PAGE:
lip lit: running like china – review
Sophie Hardcastle’s memoir Running Like China is not just about shattering the stigmas of mental illness or about providing a safe place for those who may be going through similar issues. Running Like China is also about an artist who finds her true self through the good and the bad times, and who emerges victorious and ready for whatever will be thrown her way next.
When I spoke with Sophie about her novel, I was immediately struck with a sense that I was talking to someone who had a lot of wisdom to give, and was also very willing to share her experiences with others in an open and honest way. Sophie has not yet hit the quarter century mark, but she has knowledge beyond her years.
She has struggled with mental illness since she was 15, was then misdiagnosed with depression and went through five hospital visits before she was finally diagnosed with bipolar I disorder whilst finishing her HSC. Running Like China sees Sophie tell her story in a raw and powerful memoir form, but with each sentence flowing to the next like a perfectly sewn patchwork. Sophie is indeed a writer, and she is using her skills for the betterment of mankind.
Running Like China follows Sophie’s childhood growing up in the beautiful Northern Beaches of Sydney. Sophie is a talented and blessed young girl who enjoys surfing and has a supportive and caring family. She has everything going for her.
Yet things take a sour turn when Sophie hits mid-puberty. She is suddenly utterly depressed and loses interest in doing the things she loves. The next couple of years of Sophie’s life involve a variety of acts that Sophie performs in an attempt to cure herself, such as having promiscuous sex, taking drugs, self-harming, binge eating and purging, and finally, a suicide attempt.
Through all of this, Sophie emerges from beneath the dark waters of mental illness because of the strength and persistence of her family and her friends. She meets many people along this intrepid path who guide her towards the light, and although it takes time and a hell of a lot of resistance on her part, Sophie reaches the surface and is able to break through. She is finally able to realise her dream of being an author and is now able to accept her illness for what it is: a mere part of her, but not the complete story.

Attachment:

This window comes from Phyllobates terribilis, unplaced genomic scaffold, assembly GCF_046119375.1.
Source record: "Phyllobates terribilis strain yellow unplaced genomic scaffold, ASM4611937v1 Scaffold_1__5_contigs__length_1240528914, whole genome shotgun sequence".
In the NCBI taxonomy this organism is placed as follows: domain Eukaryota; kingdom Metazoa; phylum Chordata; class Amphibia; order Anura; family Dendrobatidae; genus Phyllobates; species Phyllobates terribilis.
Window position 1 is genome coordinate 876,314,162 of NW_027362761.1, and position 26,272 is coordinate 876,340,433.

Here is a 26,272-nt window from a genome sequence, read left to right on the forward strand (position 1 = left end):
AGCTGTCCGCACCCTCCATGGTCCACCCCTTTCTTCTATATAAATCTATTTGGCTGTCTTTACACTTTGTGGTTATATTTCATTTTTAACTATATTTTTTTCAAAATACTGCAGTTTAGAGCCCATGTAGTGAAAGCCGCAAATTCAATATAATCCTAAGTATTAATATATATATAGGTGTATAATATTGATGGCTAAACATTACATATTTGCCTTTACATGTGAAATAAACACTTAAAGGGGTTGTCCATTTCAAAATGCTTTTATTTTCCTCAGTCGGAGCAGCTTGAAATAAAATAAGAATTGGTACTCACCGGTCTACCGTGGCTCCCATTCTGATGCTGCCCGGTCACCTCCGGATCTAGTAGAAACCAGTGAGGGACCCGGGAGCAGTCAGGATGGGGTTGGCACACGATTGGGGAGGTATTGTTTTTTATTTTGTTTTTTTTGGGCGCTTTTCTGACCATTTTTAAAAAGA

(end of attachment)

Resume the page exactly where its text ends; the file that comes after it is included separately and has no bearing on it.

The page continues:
What’s most exciting about Running Like China is that anyone who reads it can gain an understanding of what it’s like living with a mental illness, and through this understanding, can then apply positive actions in real life. Whether you are experiencing mental illness or know someone who is, there is sage advice in Running Like China that can bring you back to yourself, or help you bring back those who you love.
Running Like China also makes me excited for what’s next to come from this passionate and talented writer. Sophie ends the memoir stating that she has found herself: “I have found the girl who will forever chase something that is greater than herself.” This girl, who has struggled through traumas that are unfortunately now all-too-common, has turned something bad into something good, and from this, she has opened up a path that is yet unmade and unruly, but one that is truly her own as a writer, a motivator, and a mental health spokesperson.
PB 288 pp